Previously, the Activity app was separated into panes you swiped between: first the set of three rings, then just Move, just Exercise, and just Stand. Swiping up from any of those rings showed a timeline of your day to help you pinpoint when you did or didn’t do those things. In watchOS 3, all your activity data is on one pane. The triple ring graphic is up top, and then when you scroll down you see a much smaller representation of your Move, Exercise, and Stand progress, with your total steps taken at the very bottom.
Swipe to the other pane to see the rings of anyone you’re sharing with—naturally, they also need to have watchOS 3 and agree to share with you.
The all-new Breathe app leads you through one minute of deep breathing, to calm you down when you’re feeling stressed. The app is beautiful—you can time your breaths to the hypnotizing animation, but if you’d rather close your eyes, you also get taps on your wrist that guide you when to inhale and exhale.
Fitbit recently added a similar feature to its new Charge 2 tracker, and claims that the Fitbit can detect your breathing rate and customize the exercise to you. Apple’s Breathe app uses the same breathing rate every time, but you can tweak it in the Apple Watch app on your iPhone. I had to bump it down from the default seven breaths per minute to eight—that may not sound like it would make a huge difference, but it really has.
The Breathe app can remind you to take these breaks periodically, but in my experience the reminders tend to come at terrible times. It loves to ask me to do deep breathing in the middle of a meeting (yes, it was on my calendar), or while I’m driving in South Bay traffic—and using the Apple Watch to navigate. I still remember feeling my blood pressure rise when I heard the little New Agey chime sound in the middle of my drive. Not helpful, Breathe! Anyway, I enjoy Breathe when the reminders aren’t driving me crazy, but if I turn off the reminders, I almost never think to use the app—even with a complication on my watch face.
The Home app, though, I find incredibly useful, and I immediately added its complication to every watch face I use. Home is Apple’s new HomeKit app for iOS 10. It’ll show you all the HomeKit-compatible smart home gadgets on your home network, and it lets you turn them on or off individually, organize them into rooms, and set up scenes to command multiple devices at once.
My HomeKit setup is pretty modest—just a couple of lamps plugged into smart plugs, one from iHome and one from iDevices. I like being able to time them, or turn them on and off without getting out of bed. But having to pull out my phone to do that can be a pain, and it almost always takes longer than it would to just turn the lamp on with my hands.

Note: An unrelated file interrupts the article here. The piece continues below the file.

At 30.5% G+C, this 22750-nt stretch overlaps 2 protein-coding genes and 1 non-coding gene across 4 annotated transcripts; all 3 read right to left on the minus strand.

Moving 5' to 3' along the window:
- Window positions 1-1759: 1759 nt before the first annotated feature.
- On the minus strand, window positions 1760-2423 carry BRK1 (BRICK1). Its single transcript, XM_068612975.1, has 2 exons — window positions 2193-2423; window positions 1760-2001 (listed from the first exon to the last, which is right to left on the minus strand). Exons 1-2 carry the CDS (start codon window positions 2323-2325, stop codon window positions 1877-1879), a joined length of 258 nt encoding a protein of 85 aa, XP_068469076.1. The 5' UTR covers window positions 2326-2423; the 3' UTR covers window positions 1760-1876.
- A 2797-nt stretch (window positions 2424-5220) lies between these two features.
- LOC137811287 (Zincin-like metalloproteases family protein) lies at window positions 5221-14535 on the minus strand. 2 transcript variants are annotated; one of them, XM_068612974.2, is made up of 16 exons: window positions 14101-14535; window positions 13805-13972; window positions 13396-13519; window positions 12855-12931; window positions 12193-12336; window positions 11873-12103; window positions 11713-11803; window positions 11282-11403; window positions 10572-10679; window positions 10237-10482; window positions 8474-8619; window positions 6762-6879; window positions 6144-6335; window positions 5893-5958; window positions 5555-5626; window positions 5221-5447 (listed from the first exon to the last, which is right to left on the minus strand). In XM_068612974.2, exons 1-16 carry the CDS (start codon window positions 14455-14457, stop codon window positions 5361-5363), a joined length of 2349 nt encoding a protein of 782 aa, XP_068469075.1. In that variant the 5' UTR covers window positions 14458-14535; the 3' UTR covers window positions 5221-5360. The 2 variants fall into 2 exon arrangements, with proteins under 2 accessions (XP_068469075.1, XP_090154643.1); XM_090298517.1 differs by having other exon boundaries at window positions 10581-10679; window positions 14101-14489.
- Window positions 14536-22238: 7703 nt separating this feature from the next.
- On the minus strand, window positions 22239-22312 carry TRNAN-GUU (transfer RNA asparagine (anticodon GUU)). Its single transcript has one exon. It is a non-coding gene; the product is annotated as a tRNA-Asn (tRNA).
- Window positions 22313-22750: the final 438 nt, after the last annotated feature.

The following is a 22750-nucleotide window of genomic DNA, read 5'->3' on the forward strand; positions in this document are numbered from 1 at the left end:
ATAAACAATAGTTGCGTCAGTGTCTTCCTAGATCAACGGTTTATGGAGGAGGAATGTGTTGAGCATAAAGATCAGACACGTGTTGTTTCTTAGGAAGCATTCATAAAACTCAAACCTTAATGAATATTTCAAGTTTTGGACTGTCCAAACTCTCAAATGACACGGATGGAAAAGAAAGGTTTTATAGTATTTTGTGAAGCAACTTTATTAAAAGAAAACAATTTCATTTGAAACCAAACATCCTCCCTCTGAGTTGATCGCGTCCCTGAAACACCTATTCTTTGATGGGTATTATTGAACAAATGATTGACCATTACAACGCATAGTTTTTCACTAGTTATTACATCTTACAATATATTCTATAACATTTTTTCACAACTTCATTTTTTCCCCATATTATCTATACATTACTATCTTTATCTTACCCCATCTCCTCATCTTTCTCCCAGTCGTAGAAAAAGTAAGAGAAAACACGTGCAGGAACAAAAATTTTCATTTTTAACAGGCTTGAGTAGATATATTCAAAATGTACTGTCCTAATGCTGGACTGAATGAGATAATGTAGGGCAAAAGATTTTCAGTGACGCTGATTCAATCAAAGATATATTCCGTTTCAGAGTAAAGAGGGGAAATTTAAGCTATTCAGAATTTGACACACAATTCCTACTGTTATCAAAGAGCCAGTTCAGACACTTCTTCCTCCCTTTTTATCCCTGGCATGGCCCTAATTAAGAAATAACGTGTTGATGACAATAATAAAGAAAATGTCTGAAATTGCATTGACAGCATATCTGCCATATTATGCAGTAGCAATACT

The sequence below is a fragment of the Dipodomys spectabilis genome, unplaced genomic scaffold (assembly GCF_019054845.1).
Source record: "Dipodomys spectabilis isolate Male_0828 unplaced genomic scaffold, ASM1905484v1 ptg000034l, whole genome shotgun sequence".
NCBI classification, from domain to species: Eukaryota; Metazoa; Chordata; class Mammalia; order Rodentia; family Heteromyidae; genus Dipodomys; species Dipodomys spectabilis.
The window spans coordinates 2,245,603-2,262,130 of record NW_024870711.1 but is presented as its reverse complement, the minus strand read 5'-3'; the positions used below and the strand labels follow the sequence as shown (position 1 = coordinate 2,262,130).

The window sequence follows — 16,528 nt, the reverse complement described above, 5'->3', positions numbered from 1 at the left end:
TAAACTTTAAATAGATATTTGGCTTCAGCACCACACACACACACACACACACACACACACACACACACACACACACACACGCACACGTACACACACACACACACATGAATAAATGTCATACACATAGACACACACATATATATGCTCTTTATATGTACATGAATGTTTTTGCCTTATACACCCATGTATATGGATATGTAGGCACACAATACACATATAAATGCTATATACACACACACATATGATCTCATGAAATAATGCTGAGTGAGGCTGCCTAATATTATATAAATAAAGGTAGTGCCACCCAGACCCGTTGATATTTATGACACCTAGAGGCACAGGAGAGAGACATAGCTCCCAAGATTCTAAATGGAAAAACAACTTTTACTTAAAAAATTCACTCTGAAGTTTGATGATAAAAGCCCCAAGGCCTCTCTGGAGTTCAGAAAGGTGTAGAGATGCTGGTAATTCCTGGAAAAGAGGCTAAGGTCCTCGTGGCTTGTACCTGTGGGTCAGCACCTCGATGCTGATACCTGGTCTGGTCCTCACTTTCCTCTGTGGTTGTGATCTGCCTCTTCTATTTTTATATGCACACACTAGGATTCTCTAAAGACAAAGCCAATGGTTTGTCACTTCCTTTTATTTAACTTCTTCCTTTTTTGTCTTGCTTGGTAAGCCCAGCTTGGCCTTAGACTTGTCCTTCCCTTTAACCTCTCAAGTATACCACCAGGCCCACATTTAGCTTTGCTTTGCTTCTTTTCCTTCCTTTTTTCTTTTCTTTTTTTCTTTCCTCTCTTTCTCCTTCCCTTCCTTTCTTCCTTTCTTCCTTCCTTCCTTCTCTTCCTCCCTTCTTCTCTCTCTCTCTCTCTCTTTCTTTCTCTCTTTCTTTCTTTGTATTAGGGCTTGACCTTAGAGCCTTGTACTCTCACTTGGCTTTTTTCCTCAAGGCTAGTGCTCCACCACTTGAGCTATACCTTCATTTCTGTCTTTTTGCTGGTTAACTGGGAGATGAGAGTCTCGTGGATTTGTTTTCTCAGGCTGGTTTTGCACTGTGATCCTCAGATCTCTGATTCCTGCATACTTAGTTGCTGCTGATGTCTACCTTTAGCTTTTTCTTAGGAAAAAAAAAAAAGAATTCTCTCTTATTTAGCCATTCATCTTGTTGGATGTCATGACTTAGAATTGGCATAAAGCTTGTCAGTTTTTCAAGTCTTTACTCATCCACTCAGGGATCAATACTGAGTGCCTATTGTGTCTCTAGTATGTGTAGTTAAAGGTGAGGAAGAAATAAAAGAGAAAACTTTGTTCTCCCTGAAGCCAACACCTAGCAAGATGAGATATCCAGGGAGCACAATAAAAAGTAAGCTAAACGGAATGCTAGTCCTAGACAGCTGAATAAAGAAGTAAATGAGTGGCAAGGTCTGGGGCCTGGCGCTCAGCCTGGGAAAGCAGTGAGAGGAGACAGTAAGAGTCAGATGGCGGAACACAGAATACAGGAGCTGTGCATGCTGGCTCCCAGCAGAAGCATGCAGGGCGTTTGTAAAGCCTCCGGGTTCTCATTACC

iOS 10 makes it easier by putting HomeKit controls into Control Center, but they’re even more easily accessible on my Apple Watch. The Home app is one screen, with my scenes right up top: “I’m home” turns the lamps on, while “Good night” turns them off. If I keep scrolling, I can see the accessories individually, in case I want one lamp on but not the other. The buttons are big and easy to hit, and the app launches fast with no clutter. I love it.
Apple Watch app for iOS
To upgrade to watchOS 3, first your phone has to be running iOS 10. Then you can fire up the Apple Watch app, and find General > Software Update, under the My Watch tab. While you’re there, you may notice some changes to this app too.
The new Face Gallery tab shows off all the different Apple Watch faces available, and lets you play around with their colors, complications, and settings before tapping Add to send them to your Apple Watch. It’s fun having more screen real estate to fiddle with the options—and your arm won’t get tired from holding your Apple Watch up too long.
The My Watch tab has a listing of all the faces you’ve added to your watch already. You can tap one to edit its options, or tap the Edit button above the list to reorder the faces or remove them.
watchOS 3 doesn’t fix every frustration with the Apple Watch, but it makes a big difference. The dock is a much better way to open apps than Glances, and the new Breathe and Home apps add a couple of fresh uses cases the Apple Watch didn’t have before.
There’s also a new Reminders app, but I find the iPhone’s bigger screen and more responsive Siri speed more conducive to managing my to-do lists. Ditto with the new Messages feature—sure, it's nice that Apple is letting us reply to texts by scribbling out a letter at a time, but after testing it once or twice, I never felt compelled to use it again, especially considering how much more robust Messages just got on iOS 10. You still can’t hide apps from the home screen of icons, which is still cluttered and annoying to manage, but at least I can add Timers and Alarms to the dock so I never have to try to tell their little orange icons apart ever again. All in all, watchOS 3 is a solid step forward in the Apple Watch’s evolution, and will keep me wearing my watch day in and day out.
This story, "Bottom line: Should you upgrade to watchOS 3?" was originally published by Macworld.